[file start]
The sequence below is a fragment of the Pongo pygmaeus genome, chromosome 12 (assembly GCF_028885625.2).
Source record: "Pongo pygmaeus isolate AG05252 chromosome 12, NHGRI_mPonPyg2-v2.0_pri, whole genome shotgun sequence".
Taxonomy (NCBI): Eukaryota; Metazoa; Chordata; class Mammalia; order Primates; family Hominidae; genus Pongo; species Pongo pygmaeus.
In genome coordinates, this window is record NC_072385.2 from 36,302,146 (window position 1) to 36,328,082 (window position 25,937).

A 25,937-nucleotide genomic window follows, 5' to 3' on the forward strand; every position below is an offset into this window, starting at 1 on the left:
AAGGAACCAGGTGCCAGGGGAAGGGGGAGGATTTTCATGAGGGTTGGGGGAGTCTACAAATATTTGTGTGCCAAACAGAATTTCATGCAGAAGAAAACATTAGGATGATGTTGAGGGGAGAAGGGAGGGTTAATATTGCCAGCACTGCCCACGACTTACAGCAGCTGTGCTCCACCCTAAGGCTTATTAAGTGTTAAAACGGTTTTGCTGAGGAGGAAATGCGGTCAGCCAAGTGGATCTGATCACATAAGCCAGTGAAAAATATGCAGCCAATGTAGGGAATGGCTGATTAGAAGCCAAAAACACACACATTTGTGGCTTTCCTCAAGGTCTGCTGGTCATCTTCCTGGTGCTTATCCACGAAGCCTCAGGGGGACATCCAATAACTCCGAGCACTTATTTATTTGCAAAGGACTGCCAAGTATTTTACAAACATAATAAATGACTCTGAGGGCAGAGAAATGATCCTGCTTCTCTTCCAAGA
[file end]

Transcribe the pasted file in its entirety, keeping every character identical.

The sequence below is a fragment of the Pongo pygmaeus genome, chromosome 12 (assembly GCF_028885625.2).
Source record: "Pongo pygmaeus isolate AG05252 chromosome 12, NHGRI_mPonPyg2-v2.0_pri, whole genome shotgun sequence".
Taxonomy (NCBI): Eukaryota; Metazoa; Chordata; class Mammalia; order Primates; family Hominidae; genus Pongo; species Pongo pygmaeus.
In genome coordinates, this window is record NC_072385.2 from 36,302,146 (window position 1) to 36,328,082 (window position 25,937).

A 25,937-nucleotide genomic window follows, 5' to 3' on the forward strand; every position below is an offset into this window, starting at 1 on the left:
AAGGAACCAGGTGCCAGGGGAAGGGGGAGGATTTTCATGAGGGTTGGGGGAGTCTACAAATATTTGTGTGCCAAACAGAATTTCATGCAGAAGAAAACATTAGGATGATGTTGAGGGGAGAAGGGAGGGTTAATATTGCCAGCACTGCCCACGACTTACAGCAGCTGTGCTCCACCCTAAGGCTTATTAAGTGTTAAAACGGTTTTGCTGAGGAGGAAATGCGGTCAGCCAAGTGGATCTGATCACATAAGCCAGTGAAAAATATGCAGCCAATGTAGGGAATGGCTGATTAGAAGCCAAAAACACACACATTTGTGGCTTTCCTCAAGGTCTGCTGGTCATCTTCCTGGTGCTTATCCACGAAGCCTCAGGGGGACATCCAATAACTCCGAGCACTTATTTATTTGCAAAGGACTGCCAAGTATTTTACAAACATAATAAATGACTCTGAGGGCAGAGAAATGATCCTGCTTCTCTTCCAAGA